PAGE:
What is a CRI Value?
The CRI value ranges between -1 and 1. (see Figure 3) The higher the number, the more prioritization of health and support systems with a lower share of carceral expenditures.
A value of -1 would represent a jurisdiction’s fiscal prioritization of carceral systems to the exclusion of any health and support services. Meanwhile, a value of 1 would indicate total investment in health and support services to the exclusion of carceral systems. All jurisdictions fall somewhere in between these extremes.
Each city’s budget was obtained through the city’s budget office website. The budget document was analyzed by two researchers who independently organized department and sub-department expenditures consistent with the established exclusion and inclusion criteria (see Additional Resources for further clarification regarding these criteria).
The current CRI calculation is unadjusted or crude, meaning that it does not consider:
External financial resources from the federal, state, or county levels (e.g. federal block grants)
Complex accounting techniques
Actual spending, but rather, adopted budget values
Departments that span both supportive and carceral functions (ex. education and child welfare agencies)
Municipal bonds (e.g. police brutality bonds) or litigation payments (e.g. wrongful death settlements)
The crude CRI accordingly does not present a complete picture of budgetary outlays in any given category in any given municipality. Indeed, for many of these jurisdictions, carceral spending and functions beyond municipal police exist entirely at the county and state levels. Future phases of the project will address this complexity. Even so, the CRI can be used to compare jurisdictions, to track the expenditures of a single jurisdiction over time, or as a novel variable in the epidemiological modeling of the structural determinants of health.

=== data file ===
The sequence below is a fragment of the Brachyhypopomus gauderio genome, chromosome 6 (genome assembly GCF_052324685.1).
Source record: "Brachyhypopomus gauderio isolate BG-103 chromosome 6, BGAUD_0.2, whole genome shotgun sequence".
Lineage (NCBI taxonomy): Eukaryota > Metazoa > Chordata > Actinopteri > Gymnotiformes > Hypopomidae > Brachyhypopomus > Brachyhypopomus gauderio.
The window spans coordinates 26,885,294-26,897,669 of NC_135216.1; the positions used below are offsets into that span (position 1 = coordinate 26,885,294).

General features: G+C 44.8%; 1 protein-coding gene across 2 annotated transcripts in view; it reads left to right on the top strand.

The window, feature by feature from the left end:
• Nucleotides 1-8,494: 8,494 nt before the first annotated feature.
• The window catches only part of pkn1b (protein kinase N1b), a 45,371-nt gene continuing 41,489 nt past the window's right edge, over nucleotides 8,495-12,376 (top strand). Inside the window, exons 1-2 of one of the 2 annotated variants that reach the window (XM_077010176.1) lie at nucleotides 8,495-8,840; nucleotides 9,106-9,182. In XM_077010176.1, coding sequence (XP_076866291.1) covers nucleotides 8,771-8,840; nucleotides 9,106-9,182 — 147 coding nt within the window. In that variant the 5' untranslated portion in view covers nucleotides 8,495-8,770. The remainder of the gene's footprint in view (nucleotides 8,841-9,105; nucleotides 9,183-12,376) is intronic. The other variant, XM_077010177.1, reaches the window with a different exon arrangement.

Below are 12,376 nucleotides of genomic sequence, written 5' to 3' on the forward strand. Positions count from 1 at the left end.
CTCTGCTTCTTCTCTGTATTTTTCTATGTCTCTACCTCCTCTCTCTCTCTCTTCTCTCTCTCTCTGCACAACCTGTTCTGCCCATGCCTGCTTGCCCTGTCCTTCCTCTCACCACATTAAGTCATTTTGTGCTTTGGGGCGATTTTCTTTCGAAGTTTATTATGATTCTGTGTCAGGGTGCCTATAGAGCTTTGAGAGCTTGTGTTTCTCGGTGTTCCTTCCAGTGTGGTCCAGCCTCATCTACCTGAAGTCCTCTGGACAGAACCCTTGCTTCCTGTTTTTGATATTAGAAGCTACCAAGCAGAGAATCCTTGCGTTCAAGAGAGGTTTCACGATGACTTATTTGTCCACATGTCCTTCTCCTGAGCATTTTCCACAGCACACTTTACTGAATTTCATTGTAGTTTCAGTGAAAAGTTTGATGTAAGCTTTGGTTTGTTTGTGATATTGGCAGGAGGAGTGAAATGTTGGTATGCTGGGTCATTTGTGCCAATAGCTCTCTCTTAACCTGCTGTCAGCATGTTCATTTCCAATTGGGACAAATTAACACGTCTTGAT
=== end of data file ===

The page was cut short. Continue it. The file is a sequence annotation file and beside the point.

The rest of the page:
How is the CRI Calculated?
Through public information we compiled a list of each municipality’s relevant expenditures. The expenditures are broadly placed into one of three buckets, each made up of several categories:
Carceral: police, sheriffs, courts, prosecutors, public defenders, jails, and community supervision programs
Health: health and human services, public health, and parks and recreation
Support: housing assistance, employment assistance, civic and community engagement, and arts and culture
Here is what these breakdowns look like in Los Angeles, CA & San Francisco, CA:
How Do Cities Line Up?
There is enormous variation in the CRI values across our cities, but patterns do emerge. The average CRI value is squarely negative. On the whole, these cities invest substantially more in systems of punishment and control than they do on health and social supports, as evidenced by a median CRI value of -0.56. The majority of cities in our dataset have a CRI value between -0.45 and -0.65.
With these scatter plots (see Figure 6), you can see the relationship between a city’s CRI value and the percentage of the population that identifies as BIPOC. Opaque, red dots indicate higher percentages of BIPOC.
We have also visualized the relationship between each city’s population size and its CRI value (see Figure 7). Note that the Y-axis is populated in thousands and the X-axis covers the range of CRI values. There are signals in the data that larger cities have CRIs of greater magnitudes, although the strength of this relationship is statistically insignificant and largely driven by outliers. Furthermore, even those higher CRIs tend to remain negative.
Note that NYC was excluded from this figure due to its large population size
The 4-year average distribution of CRI totals.
Our initial analysis of the crude budget data for FY 2020 yielded a median CRI of -0.27, suggesting that the cities in our sample spent significantly more on carceral systems than on health and social support systems combined.
The Tax Burden of Incarceration
Substance Use Treatment